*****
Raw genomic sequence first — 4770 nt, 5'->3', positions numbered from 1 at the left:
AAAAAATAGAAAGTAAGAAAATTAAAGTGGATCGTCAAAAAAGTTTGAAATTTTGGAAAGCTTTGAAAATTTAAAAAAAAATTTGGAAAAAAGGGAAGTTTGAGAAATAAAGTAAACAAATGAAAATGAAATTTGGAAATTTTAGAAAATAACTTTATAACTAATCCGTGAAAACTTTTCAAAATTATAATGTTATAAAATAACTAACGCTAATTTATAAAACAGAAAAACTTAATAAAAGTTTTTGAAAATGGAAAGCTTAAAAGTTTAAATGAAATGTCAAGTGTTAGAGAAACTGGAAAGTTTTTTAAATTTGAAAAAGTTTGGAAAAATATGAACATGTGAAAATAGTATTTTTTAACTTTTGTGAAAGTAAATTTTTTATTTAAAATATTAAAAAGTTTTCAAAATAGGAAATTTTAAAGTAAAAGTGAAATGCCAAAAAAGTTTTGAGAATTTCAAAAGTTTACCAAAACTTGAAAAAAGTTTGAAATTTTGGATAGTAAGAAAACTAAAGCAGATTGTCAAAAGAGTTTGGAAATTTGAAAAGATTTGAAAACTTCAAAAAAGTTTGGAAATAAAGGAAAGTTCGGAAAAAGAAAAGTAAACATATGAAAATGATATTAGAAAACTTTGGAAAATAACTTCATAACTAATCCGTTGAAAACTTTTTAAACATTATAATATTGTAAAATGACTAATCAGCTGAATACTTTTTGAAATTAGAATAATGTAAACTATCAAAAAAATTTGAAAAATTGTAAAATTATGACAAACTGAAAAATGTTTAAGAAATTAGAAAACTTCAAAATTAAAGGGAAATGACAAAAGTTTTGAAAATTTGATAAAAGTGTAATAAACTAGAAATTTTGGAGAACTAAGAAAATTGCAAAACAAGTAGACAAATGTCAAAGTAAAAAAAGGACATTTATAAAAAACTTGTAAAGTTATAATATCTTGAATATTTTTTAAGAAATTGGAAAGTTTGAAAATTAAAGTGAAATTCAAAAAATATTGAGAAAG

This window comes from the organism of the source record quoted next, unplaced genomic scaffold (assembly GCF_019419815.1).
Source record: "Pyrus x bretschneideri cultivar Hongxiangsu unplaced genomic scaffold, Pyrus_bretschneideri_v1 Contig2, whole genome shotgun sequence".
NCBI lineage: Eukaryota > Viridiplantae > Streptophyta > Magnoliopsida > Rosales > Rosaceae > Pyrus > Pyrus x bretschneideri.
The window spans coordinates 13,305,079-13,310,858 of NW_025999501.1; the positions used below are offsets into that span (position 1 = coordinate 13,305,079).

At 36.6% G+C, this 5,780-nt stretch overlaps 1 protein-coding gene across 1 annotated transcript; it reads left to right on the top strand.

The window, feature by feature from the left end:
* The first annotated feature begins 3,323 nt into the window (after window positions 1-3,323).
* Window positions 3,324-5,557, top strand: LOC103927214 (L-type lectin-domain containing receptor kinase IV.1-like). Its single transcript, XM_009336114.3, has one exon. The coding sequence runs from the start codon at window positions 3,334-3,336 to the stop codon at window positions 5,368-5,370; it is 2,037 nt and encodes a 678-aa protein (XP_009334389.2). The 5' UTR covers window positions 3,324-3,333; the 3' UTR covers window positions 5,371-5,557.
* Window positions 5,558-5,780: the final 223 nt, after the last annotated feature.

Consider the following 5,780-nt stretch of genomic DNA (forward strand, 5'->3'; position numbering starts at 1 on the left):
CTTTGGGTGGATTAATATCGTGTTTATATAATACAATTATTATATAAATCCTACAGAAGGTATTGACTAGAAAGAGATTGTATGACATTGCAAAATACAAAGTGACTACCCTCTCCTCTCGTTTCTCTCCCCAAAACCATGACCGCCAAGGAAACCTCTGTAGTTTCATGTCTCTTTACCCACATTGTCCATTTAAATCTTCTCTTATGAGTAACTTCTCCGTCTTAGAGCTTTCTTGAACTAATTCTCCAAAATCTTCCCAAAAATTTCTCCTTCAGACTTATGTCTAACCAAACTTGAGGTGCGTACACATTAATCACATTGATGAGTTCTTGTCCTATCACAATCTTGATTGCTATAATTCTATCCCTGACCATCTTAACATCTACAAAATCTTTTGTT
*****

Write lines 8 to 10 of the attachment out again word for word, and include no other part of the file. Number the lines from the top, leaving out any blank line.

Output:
The window, feature by feature from the left end:
* The first annotated feature begins 3,323 nt into the window (after window positions 1-3,323).
* Window positions 3,324-5,557, top strand: LOC103927214 (L-type lectin-domain containing receptor kinase IV.1-like). Its single transcript, XM_009336114.3, has one exon. The coding sequence runs from the start codon at window positions 3,334-3,336 to the stop codon at window positions 5,368-5,370; it is 2,037 nt and encodes a 678-aa protein (XP_009334389.2). The 5' UTR covers window positions 3,324-3,333; the 3' UTR covers window positions 5,371-5,557.